Both techniques exploit vulnerabilities in the financial system to disguise the movement of funds. Money launderers make their money illegally and try to “clean” it to conceal its origins. Terror financiers make their money legally or illegally and attempt to conceal both its origin and its intended use. In essence, money launderers convert dirty money into clean money, while terror financiers take clean money and make it dirty by funding violent acts.
Only in recent years has the international community begun to realize the enormity of the problem, and to call for establishment of comprehensive AML/CFT regimes (anti-money-laundering/combating the financing of terrorism). At the center of these efforts lie three goals: (1) protecting the integrity of the international financial system; (2) identifying, disrupting and dismantling the financial networks that underpin international criminal and terrorist organizations, and; (3) making it more difficult for criminals and terrorists to profit from their crimes.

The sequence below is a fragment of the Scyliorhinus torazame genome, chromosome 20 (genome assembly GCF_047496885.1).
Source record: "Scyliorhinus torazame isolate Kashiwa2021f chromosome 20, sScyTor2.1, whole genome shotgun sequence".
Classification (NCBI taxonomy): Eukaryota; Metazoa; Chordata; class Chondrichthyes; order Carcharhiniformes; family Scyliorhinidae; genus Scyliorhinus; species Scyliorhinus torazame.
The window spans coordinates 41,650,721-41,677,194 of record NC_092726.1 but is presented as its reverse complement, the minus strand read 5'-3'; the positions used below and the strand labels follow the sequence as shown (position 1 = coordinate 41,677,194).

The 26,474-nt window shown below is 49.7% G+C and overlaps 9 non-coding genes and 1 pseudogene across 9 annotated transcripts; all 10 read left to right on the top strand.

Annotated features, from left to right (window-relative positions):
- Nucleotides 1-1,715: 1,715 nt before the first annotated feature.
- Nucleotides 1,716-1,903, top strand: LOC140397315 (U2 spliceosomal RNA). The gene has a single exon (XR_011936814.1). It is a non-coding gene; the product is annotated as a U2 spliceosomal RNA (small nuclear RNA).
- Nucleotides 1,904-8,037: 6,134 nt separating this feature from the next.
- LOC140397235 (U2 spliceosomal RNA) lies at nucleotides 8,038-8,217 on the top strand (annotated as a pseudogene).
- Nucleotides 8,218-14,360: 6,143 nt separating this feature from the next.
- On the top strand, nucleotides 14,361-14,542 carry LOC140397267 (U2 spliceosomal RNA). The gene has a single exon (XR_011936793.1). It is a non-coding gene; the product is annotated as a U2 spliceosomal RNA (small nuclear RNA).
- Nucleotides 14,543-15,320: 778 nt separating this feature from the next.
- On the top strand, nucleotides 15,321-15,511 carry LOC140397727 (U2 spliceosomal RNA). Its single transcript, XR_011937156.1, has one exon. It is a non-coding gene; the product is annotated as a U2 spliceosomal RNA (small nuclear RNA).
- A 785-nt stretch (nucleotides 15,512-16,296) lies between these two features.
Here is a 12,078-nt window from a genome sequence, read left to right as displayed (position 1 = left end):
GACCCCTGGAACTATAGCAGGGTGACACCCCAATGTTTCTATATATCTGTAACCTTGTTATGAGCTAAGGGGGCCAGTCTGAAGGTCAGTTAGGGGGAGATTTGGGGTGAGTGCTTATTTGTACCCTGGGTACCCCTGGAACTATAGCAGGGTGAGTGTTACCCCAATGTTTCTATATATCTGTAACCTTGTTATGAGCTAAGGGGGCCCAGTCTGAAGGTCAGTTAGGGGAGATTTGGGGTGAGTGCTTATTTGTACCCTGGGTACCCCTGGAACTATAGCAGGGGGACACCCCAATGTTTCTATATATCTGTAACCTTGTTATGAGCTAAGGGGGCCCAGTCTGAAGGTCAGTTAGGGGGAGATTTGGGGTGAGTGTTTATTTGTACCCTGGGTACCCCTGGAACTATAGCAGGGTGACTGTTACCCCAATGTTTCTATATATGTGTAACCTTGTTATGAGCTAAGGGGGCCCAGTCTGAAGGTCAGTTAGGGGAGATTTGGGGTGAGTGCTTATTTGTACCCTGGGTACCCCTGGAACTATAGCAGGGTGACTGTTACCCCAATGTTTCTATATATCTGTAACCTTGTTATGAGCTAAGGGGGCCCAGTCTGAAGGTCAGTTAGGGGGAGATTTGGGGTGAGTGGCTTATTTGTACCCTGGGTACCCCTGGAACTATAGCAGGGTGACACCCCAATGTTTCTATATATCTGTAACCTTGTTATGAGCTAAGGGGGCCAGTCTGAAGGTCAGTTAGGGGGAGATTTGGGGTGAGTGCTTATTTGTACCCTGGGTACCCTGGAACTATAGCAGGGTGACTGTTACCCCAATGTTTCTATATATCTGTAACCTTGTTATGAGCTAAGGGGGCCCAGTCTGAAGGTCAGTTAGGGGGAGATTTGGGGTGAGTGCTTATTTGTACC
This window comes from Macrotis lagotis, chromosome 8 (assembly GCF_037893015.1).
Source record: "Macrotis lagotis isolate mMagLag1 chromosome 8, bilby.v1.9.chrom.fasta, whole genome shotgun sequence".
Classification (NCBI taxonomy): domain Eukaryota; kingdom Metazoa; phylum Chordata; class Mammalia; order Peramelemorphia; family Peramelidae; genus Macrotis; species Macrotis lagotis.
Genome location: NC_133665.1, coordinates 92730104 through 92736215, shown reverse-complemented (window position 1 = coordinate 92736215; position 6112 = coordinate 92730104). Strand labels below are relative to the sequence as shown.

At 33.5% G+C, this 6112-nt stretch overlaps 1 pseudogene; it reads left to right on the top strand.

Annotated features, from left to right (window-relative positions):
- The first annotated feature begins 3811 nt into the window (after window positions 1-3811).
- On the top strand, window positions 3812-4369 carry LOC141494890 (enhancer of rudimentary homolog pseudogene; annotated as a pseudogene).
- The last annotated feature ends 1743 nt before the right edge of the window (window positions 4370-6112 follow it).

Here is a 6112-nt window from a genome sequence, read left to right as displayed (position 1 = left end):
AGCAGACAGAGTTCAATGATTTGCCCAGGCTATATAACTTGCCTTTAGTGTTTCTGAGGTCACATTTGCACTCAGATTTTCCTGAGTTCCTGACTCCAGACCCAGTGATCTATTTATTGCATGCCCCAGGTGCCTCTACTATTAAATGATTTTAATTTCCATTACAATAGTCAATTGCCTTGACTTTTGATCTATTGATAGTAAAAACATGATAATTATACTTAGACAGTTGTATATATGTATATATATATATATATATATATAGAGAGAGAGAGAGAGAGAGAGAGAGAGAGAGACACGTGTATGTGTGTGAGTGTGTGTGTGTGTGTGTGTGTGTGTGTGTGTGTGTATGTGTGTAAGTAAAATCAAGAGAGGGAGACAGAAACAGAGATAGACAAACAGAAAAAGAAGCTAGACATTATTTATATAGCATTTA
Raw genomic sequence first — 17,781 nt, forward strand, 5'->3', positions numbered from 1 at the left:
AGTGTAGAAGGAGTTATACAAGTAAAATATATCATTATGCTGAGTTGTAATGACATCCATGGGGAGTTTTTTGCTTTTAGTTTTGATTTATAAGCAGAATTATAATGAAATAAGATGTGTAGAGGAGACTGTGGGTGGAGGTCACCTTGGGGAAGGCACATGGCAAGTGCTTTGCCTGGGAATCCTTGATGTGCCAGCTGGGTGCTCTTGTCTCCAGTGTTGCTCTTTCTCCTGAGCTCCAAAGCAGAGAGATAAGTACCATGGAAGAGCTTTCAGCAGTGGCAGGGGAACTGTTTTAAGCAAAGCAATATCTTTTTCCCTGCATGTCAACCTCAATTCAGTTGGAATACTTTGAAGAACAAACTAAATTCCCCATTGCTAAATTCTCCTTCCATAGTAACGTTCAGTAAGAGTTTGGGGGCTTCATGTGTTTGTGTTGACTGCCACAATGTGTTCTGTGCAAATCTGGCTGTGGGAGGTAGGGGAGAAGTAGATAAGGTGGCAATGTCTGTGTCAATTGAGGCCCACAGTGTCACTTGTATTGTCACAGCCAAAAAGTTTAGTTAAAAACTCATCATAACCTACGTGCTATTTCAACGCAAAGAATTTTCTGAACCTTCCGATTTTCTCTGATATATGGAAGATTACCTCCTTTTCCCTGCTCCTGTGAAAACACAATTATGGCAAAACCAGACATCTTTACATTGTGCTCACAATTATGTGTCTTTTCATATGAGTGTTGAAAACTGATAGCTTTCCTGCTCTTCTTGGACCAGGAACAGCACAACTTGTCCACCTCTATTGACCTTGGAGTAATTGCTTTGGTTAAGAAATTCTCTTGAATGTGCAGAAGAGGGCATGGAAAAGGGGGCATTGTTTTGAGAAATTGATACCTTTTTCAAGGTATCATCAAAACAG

It is an axiom within the U.S. law enforcement and intelligence communities that the key to disrupting and dismantling criminal organizations is to “follow the money.” The same is true with terrorism. After the September 11th attacks, officials in the United States and elsewhere came to realize that effectively fighting terrorism financing and money laundering might be one of the best ways to prevent future catastrophic incidents. Unfortunately, many governments have had a difficult time converting this understanding into action.